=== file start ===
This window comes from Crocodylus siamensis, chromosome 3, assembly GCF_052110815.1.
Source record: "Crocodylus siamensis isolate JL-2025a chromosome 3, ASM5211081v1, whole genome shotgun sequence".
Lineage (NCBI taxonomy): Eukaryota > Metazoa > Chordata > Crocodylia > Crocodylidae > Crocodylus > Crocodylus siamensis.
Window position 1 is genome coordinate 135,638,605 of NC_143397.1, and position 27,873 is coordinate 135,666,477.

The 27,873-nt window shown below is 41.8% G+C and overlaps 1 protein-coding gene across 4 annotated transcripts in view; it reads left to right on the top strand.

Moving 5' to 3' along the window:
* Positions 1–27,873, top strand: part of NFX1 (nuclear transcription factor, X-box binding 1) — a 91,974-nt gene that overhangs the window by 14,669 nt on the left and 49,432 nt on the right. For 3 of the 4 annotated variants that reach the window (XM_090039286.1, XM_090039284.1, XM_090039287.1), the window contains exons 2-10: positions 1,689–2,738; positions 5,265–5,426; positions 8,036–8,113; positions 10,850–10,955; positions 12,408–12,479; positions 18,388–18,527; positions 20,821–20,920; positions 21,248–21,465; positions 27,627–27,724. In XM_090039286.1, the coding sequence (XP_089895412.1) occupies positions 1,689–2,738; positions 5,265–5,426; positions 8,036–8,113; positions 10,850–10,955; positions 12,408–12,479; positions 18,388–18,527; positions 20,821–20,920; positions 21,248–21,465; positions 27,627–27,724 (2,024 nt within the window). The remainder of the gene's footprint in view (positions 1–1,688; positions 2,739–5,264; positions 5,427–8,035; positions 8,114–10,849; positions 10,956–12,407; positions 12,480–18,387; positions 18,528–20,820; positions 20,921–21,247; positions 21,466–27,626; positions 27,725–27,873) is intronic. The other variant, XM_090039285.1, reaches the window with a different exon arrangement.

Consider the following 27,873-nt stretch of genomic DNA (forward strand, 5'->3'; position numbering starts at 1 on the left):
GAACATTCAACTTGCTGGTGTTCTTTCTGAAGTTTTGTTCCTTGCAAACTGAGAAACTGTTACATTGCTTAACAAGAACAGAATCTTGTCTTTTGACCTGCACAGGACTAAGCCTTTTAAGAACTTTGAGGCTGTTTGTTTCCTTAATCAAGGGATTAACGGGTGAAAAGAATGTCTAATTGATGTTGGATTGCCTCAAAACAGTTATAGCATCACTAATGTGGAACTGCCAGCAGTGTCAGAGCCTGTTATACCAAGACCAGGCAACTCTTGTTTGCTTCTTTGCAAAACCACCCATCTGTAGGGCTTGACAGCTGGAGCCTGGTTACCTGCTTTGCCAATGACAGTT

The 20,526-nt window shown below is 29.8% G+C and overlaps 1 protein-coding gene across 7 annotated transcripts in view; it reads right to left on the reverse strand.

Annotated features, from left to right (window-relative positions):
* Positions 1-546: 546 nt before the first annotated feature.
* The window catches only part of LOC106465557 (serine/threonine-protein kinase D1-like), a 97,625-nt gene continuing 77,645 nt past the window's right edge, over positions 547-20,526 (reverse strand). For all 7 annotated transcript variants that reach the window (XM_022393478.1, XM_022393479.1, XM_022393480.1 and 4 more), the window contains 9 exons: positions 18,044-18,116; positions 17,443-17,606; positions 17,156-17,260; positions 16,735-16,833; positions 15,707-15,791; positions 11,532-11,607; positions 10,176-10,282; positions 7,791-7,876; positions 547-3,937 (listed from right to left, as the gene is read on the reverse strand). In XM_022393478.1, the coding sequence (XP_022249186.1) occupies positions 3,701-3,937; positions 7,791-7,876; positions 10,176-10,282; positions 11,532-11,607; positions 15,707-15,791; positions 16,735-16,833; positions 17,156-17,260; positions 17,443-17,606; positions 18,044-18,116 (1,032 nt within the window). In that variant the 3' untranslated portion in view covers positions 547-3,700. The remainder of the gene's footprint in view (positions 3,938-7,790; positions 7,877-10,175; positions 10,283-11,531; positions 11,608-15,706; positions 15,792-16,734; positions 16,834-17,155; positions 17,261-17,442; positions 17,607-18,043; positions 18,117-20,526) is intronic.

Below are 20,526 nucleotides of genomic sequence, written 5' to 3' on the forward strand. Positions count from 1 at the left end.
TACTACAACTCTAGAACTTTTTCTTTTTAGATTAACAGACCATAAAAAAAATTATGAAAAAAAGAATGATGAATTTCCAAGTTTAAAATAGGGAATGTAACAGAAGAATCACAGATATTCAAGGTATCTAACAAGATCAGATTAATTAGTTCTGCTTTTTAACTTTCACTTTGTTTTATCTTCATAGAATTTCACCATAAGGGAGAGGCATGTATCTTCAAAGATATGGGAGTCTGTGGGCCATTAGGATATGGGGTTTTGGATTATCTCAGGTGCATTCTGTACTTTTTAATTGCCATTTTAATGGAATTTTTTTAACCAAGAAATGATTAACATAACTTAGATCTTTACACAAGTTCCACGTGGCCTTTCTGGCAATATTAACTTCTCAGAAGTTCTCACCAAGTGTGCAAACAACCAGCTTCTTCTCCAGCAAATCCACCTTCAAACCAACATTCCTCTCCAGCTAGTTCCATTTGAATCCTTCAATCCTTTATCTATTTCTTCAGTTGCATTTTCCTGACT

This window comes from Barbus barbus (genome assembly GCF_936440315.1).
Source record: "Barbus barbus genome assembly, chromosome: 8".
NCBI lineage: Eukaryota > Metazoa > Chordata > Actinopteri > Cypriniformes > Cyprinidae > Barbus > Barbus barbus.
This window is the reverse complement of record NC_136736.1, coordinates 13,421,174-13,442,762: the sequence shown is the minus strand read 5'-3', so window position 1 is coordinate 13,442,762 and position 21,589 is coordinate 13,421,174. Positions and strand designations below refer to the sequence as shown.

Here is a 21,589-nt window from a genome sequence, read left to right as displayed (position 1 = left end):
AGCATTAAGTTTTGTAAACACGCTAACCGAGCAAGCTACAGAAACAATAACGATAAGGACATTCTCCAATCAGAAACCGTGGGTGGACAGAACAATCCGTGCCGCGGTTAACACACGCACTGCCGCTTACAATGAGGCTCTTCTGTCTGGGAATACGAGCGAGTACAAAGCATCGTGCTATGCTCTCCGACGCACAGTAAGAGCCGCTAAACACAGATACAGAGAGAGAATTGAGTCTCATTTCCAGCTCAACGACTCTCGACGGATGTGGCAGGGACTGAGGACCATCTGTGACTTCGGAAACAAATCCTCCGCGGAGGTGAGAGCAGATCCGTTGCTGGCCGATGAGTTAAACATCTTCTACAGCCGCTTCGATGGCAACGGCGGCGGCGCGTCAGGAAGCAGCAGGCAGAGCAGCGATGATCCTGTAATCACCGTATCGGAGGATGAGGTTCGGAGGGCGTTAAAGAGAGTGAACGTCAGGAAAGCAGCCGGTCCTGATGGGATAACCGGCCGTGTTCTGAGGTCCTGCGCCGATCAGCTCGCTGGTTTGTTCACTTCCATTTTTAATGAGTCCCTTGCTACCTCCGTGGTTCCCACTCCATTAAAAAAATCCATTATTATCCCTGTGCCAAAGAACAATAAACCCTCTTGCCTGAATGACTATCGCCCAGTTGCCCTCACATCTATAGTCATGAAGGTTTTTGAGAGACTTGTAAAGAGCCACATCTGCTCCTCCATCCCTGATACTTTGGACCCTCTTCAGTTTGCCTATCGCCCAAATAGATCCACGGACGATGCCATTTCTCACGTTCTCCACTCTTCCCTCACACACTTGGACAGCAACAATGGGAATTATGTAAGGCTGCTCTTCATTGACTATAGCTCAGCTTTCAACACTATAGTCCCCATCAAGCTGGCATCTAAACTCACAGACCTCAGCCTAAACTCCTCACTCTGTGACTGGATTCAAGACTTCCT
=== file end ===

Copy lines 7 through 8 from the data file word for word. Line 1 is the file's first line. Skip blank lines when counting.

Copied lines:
* Positions 1–27,873, top strand: part of NFX1 (nuclear transcription factor, X-box binding 1) — a 91,974-nt gene that overhangs the window by 14,669 nt on the left and 49,432 nt on the right. For 3 of the 4 annotated variants that reach the window (XM_090039286.1, XM_090039284.1, XM_090039287.1), the window contains exons 2-10: positions 1,689–2,738; positions 5,265–5,426; positions 8,036–8,113; positions 10,850–10,955; positions 12,408–12,479; positions 18,388–18,527; positions 20,821–20,920; positions 21,248–21,465; positions 27,627–27,724. In XM_090039286.1, the coding sequence (XP_089895412.1) occupies positions 1,689–2,738; positions 5,265–5,426; positions 8,036–8,113; positions 10,850–10,955; positions 12,408–12,479; positions 18,388–18,527; positions 20,821–20,920; positions 21,248–21,465; positions 27,627–27,724 (2,024 nt within the window). The remainder of the gene's footprint in view (positions 1–1,688; positions 2,739–5,264; positions 5,427–8,035; positions 8,114–10,849; positions 10,956–12,407; positions 12,480–18,387; positions 18,528–20,820; positions 20,921–21,247; positions 21,466–27,626; positions 27,725–27,873) is intronic. The other variant, XM_090039285.1, reaches the window with a different exon arrangement.

Consider the following 27,873-nt stretch of genomic DNA (forward strand, 5'->3'; position numbering starts at 1 on the left):